Rug Design, origin and History
Design in rugs is, of course, inseparable from design in architecture and decoration generally. The exact origin and early development of design is buried in the dawn of history. The earliest historic ornament belongs to civilizations already well advanced. The vast array of design of all ages and periods appears incomprehensible until we realize that that each style is founded on the one preceding it. The ornament of every age is nearly always traceable to that of some older civilization. There is a clear genealogy of design.The very earliest patterns were undoubtedly geometrical in character and prehistoric in origin. It is generally assumed that the first "woven" designs were copies of the plaiting of the mats made of rushes which preceded the carpets in the evolution of floor coverings. Among these earliest motifs is the "zig zag", a motif of prehistoric origin evidently derived from basketry, occurring frequently in Egyptian art, where it represents the waters of the Nile. Another is the "swastika", thought to have originated as a sacred symbol in the worship of the sun and to have signified time and eternity. Egyptian motifs had their origin in art, such as the "lotus" as it was the first flower to be represented in woven fabrics. The "rosette" also comes from Egypt, and is found in borders, as well as the "palmette" another adaptation of the Lotus shows a cup with fan-shaped leaves. Its meaning is related to the sun rising over the Nile, while others think it may have originated in the tree of life. The palmette, persisting through Greek art, has come down through the ages to our time.
There are six main classifications of Oriental rugs, and less than fifty common kinds. The majority of these are named from which they are imported. The name of a rug does not guarantee quality, as both superior and inferior grades are made in all places. The important essential ingredients in all rugs are design, material, and workmanship, and of these, from an interior designer's standpoint is of course design - which includes color.
The six classifications are Persian, Indian, Turkoman, Caucasian, Turkish, and Chinese.
Persian rugs are profusely decorated with a great variety of flowers, leaves, vines, and occasional birds and animals woven in a freehand manner and considerably conventionalized with purely decorative intent. The generally have an all over pattern, and the ground is almost entirely covered. The colors are soft and delicate, blending with one another in a most pleasing manner. Many of the patterns start from a central medallion. The lines of the patterns are always graceful. Among the most popular of the Persian rugs are the Saraband, whose entire field is covered with a repeating pattern of palm leaves, such as are used on an Indian shawl design, with a rose or blue ground; the Ispahan or Herat, having a coarse pile showing an intricate, stately design on a claret ground; the Hamadan, a camel's hair rug with a coarse weave in light browns, reds, and blues; the Kerman and Kermanshah, with fine pile in soft cream, rose, light blue, and other pastel colors; the Sarook, having a fine pile in dark reds and blues mixed with lighter colors; the Bijar, as thick as two or three ordinary rugs; the Polonaise, a delicately colored antique silk rug; the Sehna, the close woven small rug with a minute pattern; and the Feraghan, usually produced with a small all over design of flowers or conventional forms arrayed in rows.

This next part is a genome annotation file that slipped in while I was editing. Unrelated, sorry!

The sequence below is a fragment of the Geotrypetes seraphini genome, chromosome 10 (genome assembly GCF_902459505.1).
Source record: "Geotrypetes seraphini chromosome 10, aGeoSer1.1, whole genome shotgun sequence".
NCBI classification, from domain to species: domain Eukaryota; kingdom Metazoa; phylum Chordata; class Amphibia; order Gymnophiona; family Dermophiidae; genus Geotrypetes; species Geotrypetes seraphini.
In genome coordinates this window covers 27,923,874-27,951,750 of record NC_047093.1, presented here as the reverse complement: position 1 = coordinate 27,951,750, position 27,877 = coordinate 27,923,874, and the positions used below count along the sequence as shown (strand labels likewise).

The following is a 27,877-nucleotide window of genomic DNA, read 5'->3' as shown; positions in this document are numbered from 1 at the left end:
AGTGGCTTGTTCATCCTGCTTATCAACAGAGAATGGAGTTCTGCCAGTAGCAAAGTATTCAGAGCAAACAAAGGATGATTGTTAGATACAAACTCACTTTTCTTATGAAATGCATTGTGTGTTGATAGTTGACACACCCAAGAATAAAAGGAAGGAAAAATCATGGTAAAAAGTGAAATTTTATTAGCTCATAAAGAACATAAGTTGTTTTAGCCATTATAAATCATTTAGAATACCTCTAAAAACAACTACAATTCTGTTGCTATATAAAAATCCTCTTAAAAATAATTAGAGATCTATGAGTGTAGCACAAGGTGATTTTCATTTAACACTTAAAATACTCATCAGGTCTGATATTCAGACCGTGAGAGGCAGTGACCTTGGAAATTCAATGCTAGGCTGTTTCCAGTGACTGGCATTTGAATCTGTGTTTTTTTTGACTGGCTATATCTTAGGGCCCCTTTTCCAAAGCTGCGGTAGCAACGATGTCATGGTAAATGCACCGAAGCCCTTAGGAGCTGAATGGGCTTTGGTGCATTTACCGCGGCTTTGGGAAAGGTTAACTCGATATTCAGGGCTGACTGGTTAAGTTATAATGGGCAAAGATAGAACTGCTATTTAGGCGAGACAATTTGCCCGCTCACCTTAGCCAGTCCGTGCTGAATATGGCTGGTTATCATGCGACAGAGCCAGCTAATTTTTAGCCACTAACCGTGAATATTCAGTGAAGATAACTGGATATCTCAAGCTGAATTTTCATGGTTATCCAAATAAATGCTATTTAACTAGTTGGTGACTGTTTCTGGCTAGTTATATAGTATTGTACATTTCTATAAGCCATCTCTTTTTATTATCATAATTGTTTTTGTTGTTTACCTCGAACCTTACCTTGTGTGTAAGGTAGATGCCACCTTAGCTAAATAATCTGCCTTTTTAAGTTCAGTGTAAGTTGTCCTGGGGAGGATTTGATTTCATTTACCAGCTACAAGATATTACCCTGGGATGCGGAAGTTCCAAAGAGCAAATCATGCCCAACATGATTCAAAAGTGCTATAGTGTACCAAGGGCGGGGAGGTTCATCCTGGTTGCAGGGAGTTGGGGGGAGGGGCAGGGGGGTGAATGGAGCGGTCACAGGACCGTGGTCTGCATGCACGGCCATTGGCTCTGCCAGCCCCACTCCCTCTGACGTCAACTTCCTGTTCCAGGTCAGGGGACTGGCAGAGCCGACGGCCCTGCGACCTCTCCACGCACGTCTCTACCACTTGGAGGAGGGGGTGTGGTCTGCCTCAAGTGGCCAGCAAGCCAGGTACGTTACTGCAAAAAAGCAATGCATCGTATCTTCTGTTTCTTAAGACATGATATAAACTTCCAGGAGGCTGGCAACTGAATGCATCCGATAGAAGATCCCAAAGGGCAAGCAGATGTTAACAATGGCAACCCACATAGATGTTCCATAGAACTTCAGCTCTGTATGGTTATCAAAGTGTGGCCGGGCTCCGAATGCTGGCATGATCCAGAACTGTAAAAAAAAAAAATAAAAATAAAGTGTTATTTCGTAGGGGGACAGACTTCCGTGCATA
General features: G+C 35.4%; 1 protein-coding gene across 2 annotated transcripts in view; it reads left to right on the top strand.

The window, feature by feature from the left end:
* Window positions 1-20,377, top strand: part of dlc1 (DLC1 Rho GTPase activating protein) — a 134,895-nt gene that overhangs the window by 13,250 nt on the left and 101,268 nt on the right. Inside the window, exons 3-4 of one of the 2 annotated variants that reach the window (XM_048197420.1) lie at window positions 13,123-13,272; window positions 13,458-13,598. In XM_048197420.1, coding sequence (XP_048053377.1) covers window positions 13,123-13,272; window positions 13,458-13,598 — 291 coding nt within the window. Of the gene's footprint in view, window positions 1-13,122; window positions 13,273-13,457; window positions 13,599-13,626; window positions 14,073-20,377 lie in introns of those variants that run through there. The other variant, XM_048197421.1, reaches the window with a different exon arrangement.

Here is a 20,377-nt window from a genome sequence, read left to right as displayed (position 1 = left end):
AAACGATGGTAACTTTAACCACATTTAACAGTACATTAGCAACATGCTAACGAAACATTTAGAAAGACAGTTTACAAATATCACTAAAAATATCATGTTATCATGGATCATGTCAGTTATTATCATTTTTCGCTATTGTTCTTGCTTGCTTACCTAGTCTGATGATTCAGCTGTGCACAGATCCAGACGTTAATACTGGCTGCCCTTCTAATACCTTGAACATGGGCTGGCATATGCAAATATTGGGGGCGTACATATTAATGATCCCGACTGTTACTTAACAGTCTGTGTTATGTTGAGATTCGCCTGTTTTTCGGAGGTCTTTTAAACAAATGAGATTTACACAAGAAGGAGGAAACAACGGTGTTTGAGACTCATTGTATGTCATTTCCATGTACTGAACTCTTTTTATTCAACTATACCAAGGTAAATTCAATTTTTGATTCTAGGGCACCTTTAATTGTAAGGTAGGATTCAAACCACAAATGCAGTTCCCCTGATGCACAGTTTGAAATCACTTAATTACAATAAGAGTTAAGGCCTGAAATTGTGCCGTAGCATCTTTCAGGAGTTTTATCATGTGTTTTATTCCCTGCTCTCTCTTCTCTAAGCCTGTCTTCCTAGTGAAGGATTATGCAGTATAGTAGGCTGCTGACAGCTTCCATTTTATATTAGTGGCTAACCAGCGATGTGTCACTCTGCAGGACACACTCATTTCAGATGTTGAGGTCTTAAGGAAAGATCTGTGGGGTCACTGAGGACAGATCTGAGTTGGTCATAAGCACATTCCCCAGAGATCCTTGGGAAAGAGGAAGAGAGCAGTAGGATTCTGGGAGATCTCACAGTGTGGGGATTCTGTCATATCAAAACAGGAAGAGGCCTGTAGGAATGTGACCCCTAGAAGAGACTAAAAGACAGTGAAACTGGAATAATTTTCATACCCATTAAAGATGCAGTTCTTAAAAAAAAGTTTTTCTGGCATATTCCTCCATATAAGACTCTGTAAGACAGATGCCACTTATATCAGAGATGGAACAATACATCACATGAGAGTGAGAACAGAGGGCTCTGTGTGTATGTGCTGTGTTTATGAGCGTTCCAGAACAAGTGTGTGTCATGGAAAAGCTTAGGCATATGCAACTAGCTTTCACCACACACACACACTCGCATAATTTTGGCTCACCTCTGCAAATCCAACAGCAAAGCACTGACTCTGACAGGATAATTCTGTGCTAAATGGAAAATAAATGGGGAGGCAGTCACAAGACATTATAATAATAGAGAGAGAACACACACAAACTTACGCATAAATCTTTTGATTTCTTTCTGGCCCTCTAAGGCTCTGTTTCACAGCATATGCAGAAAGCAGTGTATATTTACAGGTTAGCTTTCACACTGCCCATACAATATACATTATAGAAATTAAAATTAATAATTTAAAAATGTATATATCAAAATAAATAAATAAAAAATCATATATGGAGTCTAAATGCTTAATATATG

Indian rugs are those in which flowers, leaves, vines, and occasional animals are woven in a naturalistic manner. In the earlier rugs of which few remain, the weavers drew the flowers as though they were botanical specimens. In the later Indian rugs many copies of Persian patterns were made, but the copies are always easily recognized. The colors in these rugs are often brilliant. In broad generalization, the two classifications of Oriental rugs that are decorated almost exclusively with flowers are the Persian and the Indian, and their style and patterns are so distinct that their identification is comparitavely easy. The leading place names associated with Indian rugs are Agra, Lahore, Kashmir, and Srinagar.
Turkoman rugs, comprising the products of Turkestan, Bokhara, Afghanistan, and Beluchistan, are red rugs with web fringes or apron diamonds, octagons, stars, and crosses. The forms are nearly always of pure geometric linear design. They are closely woven, with a short firm pile. The the wild tribes of these localities should dye their wools in the shades of blood and weave the designs of childhood is fitting and logical.